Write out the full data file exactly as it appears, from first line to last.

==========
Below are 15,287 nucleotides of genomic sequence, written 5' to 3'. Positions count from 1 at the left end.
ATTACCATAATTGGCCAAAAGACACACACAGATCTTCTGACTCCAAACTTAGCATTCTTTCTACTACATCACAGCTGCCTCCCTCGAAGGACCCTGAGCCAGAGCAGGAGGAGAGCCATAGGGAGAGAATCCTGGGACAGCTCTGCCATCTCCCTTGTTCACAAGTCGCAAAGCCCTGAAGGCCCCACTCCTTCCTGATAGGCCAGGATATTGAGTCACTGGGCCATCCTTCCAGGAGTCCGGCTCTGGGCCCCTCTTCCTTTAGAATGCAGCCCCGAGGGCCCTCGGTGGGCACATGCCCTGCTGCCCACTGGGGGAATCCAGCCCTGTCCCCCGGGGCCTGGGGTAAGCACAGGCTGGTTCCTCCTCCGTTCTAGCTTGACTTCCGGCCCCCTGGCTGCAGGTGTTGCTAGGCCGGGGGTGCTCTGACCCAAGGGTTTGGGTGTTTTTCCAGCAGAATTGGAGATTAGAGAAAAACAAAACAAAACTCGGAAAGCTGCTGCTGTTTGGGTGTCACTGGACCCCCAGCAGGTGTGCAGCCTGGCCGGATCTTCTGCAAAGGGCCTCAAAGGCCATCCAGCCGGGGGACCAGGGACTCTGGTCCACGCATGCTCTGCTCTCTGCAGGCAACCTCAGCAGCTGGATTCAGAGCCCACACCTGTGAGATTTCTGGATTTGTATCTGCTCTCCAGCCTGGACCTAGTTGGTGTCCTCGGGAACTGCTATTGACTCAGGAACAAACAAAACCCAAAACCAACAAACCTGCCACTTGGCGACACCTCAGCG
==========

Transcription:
Below are 15,287 nucleotides of genomic sequence, written 5' to 3'. Positions count from 1 at the left end.
ATTACCATAATTGGCCAAAAGACACACACAGATCTTCTGACTCCAAACTTAGCATTCTTTCTACTACATCACAGCTGCCTCCCTCGAAGGACCCTGAGCCAGAGCAGGAGGAGAGCCATAGGGAGAGAATCCTGGGACAGCTCTGCCATCTCCCTTGTTCACAAGTCGCAAAGCCCTGAAGGCCCCACTCCTTCCTGATAGGCCAGGATATTGAGTCACTGGGCCATCCTTCCAGGAGTCCGGCTCTGGGCCCCTCTTCCTTTAGAATGCAGCCCCGAGGGCCCTCGGTGGGCACATGCCCTGCTGCCCACTGGGGGAATCCAGCCCTGTCCCCCGGGGCCTGGGGTAAGCACAGGCTGGTTCCTCCTCCGTTCTAGCTTGACTTCCGGCCCCCTGGCTGCAGGTGTTGCTAGGCCGGGGGTGCTCTGACCCAAGGGTTTGGGTGTTTTTCCAGCAGAATTGGAGATTAGAGAAAAACAAAACAAAACTCGGAAAGCTGCTGCTGTTTGGGTGTCACTGGACCCCCAGCAGGTGTGCAGCCTGGCCGGATCTTCTGCAAAGGGCCTCAAAGGCCATCCAGCCGGGGGACCAGGGACTCTGGTCCACGCATGCTCTGCTCTCTGCAGGCAACCTCAGCAGCTGGATTCAGAGCCCACACCTGTGAGATTTCTGGATTTGTATCTGCTCTCCAGCCTGGACCTAGTTGGTGTCCTCGGGAACTGCTATTGACTCAGGAACAAACAAAACCCAAAACCAACAAACCTGCCACTTGGCGACACCTCAGCG